Mr. Condon is pushing for support of the Thurmond Amendment to the U.S. Constitution - which would restore voluntary prayer during school hours or before sporting events.

"We still have a chance to snatch victory from the Supreme Court's illogical and harmful ruling," Mr. Condon said.

But don't expect a similar opinion from Georgia's attorney general. That's an issue left to local governments, said Daryl Robinson, deputy counsel for Georgia Attorney General Thurbert Baker.

"For example, if a county commission was to ask if they could open their meetings with prayer, we wouldn't answer that," he said. "We try not to inject ourselves between that local government agency and attorney relationship."

In Aiken County, Councilman Willar Hightower usually leads the prayer.

"Prayer has been a part of the county council ever since its existence," he said. "It's like the Pledge of Allegiance to the flag.

"I think it is very appropriate. Of course, that is based a whole lot on my beliefs," said Mr. Hightower, a deacon at Friendship Baptist Church in Aiken. "All people have a need for a god. They are born with that need. Some search their whole life and never find their god."

It is calling on that higher power that has kept prayer at the beginning of Augusta's meetings.

"It's a good practice to recognize we are just mortals here in government," said Augusta Mayor Bob Young, who also attributed the prayer to council and commission tradition. "We have to look for guidance from a supreme being."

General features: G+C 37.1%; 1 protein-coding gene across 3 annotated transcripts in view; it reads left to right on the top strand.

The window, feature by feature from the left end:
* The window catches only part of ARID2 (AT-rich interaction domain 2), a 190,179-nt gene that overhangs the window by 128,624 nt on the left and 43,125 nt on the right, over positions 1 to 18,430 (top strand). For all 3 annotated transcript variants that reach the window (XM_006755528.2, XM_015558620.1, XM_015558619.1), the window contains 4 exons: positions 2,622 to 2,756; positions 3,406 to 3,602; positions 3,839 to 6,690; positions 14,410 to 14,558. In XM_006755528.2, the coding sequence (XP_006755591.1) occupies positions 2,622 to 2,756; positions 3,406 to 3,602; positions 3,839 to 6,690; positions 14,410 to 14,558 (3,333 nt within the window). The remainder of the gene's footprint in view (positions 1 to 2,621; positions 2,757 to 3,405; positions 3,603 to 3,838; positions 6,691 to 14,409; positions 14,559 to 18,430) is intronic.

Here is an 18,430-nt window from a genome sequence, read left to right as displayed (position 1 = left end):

Mr. Young said he has never heard complaints about the prayers. He never heard complaints about the Richmond County Superior Court seal, either - until the Georgia branch of the ACLU sued over it. ACLU officials say the seal depicts the Ten Commandments.

"The average person would see it as the Ten Commandments, and the courts around the country have consistently said the state can't use religious imagery, symbolism or otherwise mix church and state in its affairs," the ACLU's Mr. Tsai said.

Mr. Young said the seal is used still - it was stamped on $90 million in water and sewer bonds issued earlier this month.

"Maybe those will be collector items one day," Mr. Young said.

The ACLU also has challenged displaying the Ten Commandments at Brunswick City Hall and the Lumpkin County Board of Education's vote to display a poster with the words "In God We Trust" in every classroom in the county as part of the Respect for the Creator curriculum.

Meanwhile, Mr. Batchelor can keep up his work as "chaplain" - barring the county's choosing another legal firm.

"I always consider my decision based on what my Bible tells me and what my Ten Commandments tell me," said Jim Whitehead, who serves as vice chairman of the Columbia County Commission. "And I will never, ever consider anything else that I don't do that. I'm not trying to offend anybody. I'm just saying that's a part of my life and the way I govern my decisions, and I am not going to consider changing it."

Reach Jason B. Smith at (706) 868-1222.